Industry nabs White House sit-down to push blending policy

Source: By Marc Heller, E&E News reporter • Posted: Thursday, September 12, 2019

Biofuel industry groups urged Trump administration officials in a White House meeting today to maintain biofuel blending requirements, in an effort to make up for waivers the administration granted to some small refineries.

Representatives from the Renewable Fuels Association (RFA) and other groups met with Andrew Olmem, deputy director of the National Economic Council; Deputy Assistant to the President Tim Pataki; and others, but not President Trump, according to an industry source.

Biofuel groups and some farm organizations have criticized the administration since EPA granted biofuel blending exemptions to 31 refineries in August. The exemptions, allowed in the renewable fuels program, apply when refineries demonstrate that the cost of compliance would cause disproportionate economic harm.

The meeting came as the administration prepared to announce tweaks to policies under the renewable fuel standard aimed at boosting ethanol production. Details are cloudy, groups say, but it’s possible the administration will direct overall required biofuel volumes above the levels EPA recently proposed for next year.

Other ideas identified by the Department of Agriculture — which plays a peripheral role in the program — include encouraging wider availability of higher-ethanol fuel such as E15.

In a joint statement, the RFA and other biofuel groups said they “urged the administration to uphold the president’s commitment to the Renewable Fuel Standard (RFS) and address the economic crisis” created by the RFS exemptions granted to small refineries.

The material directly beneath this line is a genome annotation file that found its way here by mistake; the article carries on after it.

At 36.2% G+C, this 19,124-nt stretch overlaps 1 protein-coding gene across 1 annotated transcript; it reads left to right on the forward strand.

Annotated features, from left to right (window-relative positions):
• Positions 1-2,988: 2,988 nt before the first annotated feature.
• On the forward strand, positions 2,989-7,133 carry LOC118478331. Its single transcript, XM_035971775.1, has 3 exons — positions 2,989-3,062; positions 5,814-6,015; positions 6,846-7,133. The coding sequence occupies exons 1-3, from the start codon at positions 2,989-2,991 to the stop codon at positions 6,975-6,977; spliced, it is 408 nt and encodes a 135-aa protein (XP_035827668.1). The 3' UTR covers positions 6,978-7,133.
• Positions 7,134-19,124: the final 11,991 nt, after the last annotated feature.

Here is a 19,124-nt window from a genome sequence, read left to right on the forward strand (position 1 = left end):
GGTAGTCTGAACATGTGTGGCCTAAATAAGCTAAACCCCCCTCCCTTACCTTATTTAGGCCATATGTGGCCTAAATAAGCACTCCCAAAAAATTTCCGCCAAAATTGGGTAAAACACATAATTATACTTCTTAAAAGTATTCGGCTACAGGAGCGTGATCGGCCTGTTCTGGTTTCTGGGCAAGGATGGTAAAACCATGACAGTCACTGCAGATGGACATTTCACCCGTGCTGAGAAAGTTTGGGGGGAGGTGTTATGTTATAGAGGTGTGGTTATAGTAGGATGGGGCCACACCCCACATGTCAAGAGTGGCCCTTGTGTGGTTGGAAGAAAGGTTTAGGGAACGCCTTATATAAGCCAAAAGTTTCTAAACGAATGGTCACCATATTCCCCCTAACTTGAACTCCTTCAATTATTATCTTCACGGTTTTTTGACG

“We remain hopeful that President Trump will move swiftly to protect farmers and biofuel workers, but efforts to reverse the damage will be meaningless unless the agency acts now to stop the bleeding and accurately account for lost gallons from this point forward, beginning in the 2020 biofuel targets,” they said. “Rural communities across America are counting on this administration to uphold the president’s commitment to biofuels and restore integrity to the RFS.”

Other groups joining the statement were the National Corn Growers Association, the American Soybean Association, Growth Energy, the National Biodiesel Board and Fuels America.

Sen. Chuck Grassley (R-Iowa) told reporters today that he isn’t aware of the details of any forthcoming plan from the administration but that officials had asked biofuel industry groups to come together behind a proposal of their own, which was to be discussed today.

“All I know is that the White House asked the industry to have one proposal or to have a unified proposal,” Grassley said.